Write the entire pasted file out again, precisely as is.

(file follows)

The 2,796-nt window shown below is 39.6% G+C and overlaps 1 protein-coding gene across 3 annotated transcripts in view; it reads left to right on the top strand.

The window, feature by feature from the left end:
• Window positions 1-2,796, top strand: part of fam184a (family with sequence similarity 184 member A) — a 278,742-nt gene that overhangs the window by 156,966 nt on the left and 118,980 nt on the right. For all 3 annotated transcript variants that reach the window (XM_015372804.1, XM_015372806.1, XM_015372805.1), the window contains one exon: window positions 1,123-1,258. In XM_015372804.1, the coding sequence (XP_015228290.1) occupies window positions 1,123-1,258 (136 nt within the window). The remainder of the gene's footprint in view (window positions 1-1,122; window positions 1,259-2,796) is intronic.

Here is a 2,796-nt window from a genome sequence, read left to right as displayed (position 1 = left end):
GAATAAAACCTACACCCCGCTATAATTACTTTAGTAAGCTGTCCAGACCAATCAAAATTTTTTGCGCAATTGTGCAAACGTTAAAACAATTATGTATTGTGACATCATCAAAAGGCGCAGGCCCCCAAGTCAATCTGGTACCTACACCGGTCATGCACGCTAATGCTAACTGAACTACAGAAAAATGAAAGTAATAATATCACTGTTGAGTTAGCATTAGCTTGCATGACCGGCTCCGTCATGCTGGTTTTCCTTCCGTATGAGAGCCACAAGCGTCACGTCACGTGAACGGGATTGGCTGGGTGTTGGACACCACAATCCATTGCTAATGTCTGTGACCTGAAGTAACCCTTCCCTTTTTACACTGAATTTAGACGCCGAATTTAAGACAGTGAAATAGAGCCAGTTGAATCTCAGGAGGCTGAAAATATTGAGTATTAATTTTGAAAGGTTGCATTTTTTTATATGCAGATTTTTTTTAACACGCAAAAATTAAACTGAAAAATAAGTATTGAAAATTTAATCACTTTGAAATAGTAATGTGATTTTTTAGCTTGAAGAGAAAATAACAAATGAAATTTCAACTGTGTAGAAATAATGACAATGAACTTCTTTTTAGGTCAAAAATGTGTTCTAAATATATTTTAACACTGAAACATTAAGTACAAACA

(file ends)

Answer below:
The 2,796-nt window shown below is 39.6% G+C and overlaps 1 protein-coding gene across 3 annotated transcripts in view; it reads left to right on the top strand.

The window, feature by feature from the left end:
• Window positions 1-2,796, top strand: part of fam184a (family with sequence similarity 184 member A) — a 278,742-nt gene that overhangs the window by 156,966 nt on the left and 118,980 nt on the right. For all 3 annotated transcript variants that reach the window (XM_015372804.1, XM_015372806.1, XM_015372805.1), the window contains one exon: window positions 1,123-1,258. In XM_015372804.1, the coding sequence (XP_015228290.1) occupies window positions 1,123-1,258 (136 nt within the window). The remainder of the gene's footprint in view (window positions 1-1,122; window positions 1,259-2,796) is intronic.

Here is a 2,796-nt window from a genome sequence, read left to right as displayed (position 1 = left end):
GAATAAAACCTACACCCCGCTATAATTACTTTAGTAAGCTGTCCAGACCAATCAAAATTTTTTGCGCAATTGTGCAAACGTTAAAACAATTATGTATTGTGACATCATCAAAAGGCGCAGGCCCCCAAGTCAATCTGGTACCTACACCGGTCATGCACGCTAATGCTAACTGAACTACAGAAAAATGAAAGTAATAATATCACTGTTGAGTTAGCATTAGCTTGCATGACCGGCTCCGTCATGCTGGTTTTCCTTCCGTATGAGAGCCACAAGCGTCACGTCACGTGAACGGGATTGGCTGGGTGTTGGACACCACAATCCATTGCTAATGTCTGTGACCTGAAGTAACCCTTCCCTTTTTACACTGAATTTAGACGCCGAATTTAAGACAGTGAAATAGAGCCAGTTGAATCTCAGGAGGCTGAAAATATTGAGTATTAATTTTGAAAGGTTGCATTTTTTTATATGCAGATTTTTTTTAACACGCAAAAATTAAACTGAAAAATAAGTATTGAAAATTTAATCACTTTGAAATAGTAATGTGATTTTTTAGCTTGAAGAGAAAATAACAAATGAAATTTCAACTGTGTAGAAATAATGACAATGAACTTCTTTTTAGGTCAAAAATGTGTTCTAAATATATTTTAACACTGAAACATTAAGTACAAACA